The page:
The Perfect Enemy | Get a flu shot with your updated COVID booster, King County health officials urge
September 29, 2022

Get a flu shot with your updated COVID booster, King County health officials urge

Get a flu shot with your updated COVID booster, King County health officials urge  The Seattle Times

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As summer wanes into fall, new COVID-19 boosters are here — and local public health authorities want you to get vaxxed. 

Again? You might be thinking. 

Yes, again. 

“COVID-19 has evolved. It’s evolved new variants that can damage some of the immunity we get from both past infections as well as our [earlier] vaccinations,” Dr. Jeff Duchin, health officer with Public Health – Seattle & King County, said in a briefing Tuesday. 

“Even if you’ve had a booster in the past, all recommended booster doses are important for maximum protection.”

Community transmission is relatively low in King County, with about 100 new cases per 100,000 residents in the past week. Back in May, the rate was nearly four times higher. 

The new booster is a bivalent vaccine, meaning the original COVID-19 vaccine formula plus the BA. 4 and BA. 5 spike protein components, which together provide additional protection by targeting the omicron subvariants that are more transmissible. 

This week an initial allocation of 191,100 bivalent booster doses is en route to providers throughout the state and is now available for scheduling. Officials recommend anyone 12 and older who has already received their initial vaccine series sign up for a booster appointment with their health provider or local pharmacy.

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You’re most likely eligible for a new booster now, but for immunocompromised people or children under 5, officials recommend waiting a few months after completing your primary vaccination series. 

Residents can consult the state’s Vaccine Locator or call the COVID Information Hotline, 800-525-0127, for more information or help finding a vaccination site.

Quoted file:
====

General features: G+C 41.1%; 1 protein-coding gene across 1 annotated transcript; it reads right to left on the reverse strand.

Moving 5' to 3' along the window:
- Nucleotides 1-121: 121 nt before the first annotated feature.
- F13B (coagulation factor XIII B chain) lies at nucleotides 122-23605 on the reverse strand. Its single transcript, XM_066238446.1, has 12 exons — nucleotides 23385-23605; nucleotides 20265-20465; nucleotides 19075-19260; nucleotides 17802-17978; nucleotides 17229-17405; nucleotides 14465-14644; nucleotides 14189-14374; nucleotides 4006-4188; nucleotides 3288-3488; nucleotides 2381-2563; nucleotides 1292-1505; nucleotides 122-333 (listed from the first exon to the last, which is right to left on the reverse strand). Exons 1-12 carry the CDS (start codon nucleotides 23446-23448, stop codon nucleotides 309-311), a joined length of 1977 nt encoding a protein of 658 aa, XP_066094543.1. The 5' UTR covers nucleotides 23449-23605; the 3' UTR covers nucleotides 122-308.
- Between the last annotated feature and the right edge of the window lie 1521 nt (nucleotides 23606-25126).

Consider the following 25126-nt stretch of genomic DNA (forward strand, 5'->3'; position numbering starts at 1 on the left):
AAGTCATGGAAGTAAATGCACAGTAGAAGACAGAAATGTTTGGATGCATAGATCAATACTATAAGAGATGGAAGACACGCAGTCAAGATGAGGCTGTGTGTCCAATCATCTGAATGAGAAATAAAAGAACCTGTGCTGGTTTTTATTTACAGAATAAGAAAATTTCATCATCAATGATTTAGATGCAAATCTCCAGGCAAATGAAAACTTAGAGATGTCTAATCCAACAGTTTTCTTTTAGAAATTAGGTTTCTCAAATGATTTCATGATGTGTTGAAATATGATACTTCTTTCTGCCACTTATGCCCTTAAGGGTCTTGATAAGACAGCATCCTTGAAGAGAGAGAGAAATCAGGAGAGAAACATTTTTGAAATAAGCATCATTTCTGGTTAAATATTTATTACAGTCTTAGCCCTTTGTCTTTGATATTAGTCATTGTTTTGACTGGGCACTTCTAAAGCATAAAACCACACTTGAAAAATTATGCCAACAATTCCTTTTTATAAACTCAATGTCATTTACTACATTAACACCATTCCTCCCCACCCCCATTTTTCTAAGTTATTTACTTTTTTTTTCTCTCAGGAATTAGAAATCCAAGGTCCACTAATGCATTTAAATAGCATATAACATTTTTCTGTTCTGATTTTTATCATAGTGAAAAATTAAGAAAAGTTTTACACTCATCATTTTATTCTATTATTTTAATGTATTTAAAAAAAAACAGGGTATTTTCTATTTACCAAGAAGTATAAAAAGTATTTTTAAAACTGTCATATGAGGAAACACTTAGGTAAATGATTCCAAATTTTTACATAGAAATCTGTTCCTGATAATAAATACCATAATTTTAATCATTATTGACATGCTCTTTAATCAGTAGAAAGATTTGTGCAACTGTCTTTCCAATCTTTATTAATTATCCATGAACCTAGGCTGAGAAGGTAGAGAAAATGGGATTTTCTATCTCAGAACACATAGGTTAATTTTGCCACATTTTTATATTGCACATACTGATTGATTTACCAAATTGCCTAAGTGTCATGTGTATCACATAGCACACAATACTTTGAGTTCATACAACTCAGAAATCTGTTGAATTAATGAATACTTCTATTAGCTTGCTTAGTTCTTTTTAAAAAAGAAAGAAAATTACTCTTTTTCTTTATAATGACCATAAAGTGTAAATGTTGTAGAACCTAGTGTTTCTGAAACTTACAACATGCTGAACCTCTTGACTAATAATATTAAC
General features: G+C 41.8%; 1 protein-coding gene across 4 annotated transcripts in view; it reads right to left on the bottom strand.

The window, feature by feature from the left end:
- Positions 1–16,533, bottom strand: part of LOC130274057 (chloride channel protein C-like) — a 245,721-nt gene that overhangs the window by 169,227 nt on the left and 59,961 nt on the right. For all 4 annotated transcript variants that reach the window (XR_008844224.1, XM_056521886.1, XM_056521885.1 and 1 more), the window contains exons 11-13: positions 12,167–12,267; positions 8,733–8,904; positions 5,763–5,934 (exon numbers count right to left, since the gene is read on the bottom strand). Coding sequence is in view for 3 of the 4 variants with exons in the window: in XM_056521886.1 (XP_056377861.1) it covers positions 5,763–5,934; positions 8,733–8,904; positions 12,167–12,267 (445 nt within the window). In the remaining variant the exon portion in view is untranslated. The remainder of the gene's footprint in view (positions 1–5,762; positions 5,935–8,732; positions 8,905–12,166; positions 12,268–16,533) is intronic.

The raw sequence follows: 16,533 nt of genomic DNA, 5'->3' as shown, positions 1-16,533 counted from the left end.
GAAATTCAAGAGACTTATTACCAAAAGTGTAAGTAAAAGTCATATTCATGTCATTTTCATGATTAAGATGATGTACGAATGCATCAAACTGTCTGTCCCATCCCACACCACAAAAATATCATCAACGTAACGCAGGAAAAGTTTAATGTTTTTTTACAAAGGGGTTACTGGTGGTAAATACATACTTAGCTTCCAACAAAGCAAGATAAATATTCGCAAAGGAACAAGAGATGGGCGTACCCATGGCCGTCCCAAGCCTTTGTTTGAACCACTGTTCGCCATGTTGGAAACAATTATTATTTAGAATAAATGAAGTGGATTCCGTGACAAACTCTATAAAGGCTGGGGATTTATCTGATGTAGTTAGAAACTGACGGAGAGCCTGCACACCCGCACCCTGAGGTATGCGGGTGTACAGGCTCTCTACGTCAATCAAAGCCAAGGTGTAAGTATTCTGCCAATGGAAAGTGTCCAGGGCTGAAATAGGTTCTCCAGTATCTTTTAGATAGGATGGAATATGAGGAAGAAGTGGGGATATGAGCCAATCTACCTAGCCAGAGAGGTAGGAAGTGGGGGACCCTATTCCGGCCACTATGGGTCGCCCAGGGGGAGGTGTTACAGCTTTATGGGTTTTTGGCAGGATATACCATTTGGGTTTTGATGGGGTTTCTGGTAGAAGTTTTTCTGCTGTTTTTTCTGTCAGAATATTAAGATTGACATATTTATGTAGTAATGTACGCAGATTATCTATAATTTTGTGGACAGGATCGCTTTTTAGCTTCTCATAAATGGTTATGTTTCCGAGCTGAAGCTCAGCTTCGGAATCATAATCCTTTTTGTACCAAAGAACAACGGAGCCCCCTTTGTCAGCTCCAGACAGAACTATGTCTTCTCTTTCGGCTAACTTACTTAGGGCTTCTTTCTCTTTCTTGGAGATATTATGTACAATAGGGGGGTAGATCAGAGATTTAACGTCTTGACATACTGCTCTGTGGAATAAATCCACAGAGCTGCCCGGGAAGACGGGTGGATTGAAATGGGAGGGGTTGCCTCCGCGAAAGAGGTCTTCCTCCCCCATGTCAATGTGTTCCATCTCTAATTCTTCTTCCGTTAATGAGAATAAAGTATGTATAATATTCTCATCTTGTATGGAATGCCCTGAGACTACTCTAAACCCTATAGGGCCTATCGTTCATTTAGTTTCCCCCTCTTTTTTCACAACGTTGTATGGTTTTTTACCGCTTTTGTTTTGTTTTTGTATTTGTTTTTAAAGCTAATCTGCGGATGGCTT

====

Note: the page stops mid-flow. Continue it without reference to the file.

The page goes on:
While you’re at your local CVS or doctor’s office, consider getting your flu shot as well, officials urged. County health officials have been keeping an eye on influenza by monitoring current outbreaks in New Zealand and Australia. That gives health officials a clue that our flu season may be stronger. 

“After the relatively quiet seasons that we’ve had the last few years with little influenza circulating, it’s quite possible that the reintroduction of influenza will be more severe because lots of people haven’t seen flu for a couple of years and therefore their immune systems just aren’t primed and ready for it,” Duchin said. 

He suggests one shot for the flu in one arm and a COVID booster shot in the other, if possible.

Officials also gave an update Tuesday on the spread of monkeypox in King County: As with COVID, the spread of the monkeypox virus is on the decline in the county, with one case this month so far, down from a peak of 64 cases during the last week of July. 

In total, 383 cases have been reported in the county, namely among men who have sex with men. In one rare case, an infant was reported infected with monkeypox last month. 

For people at risk of contracting monkeypox, there will be a vaccination clinic on Saturday at Seattle Central College that will provide both first and second doses.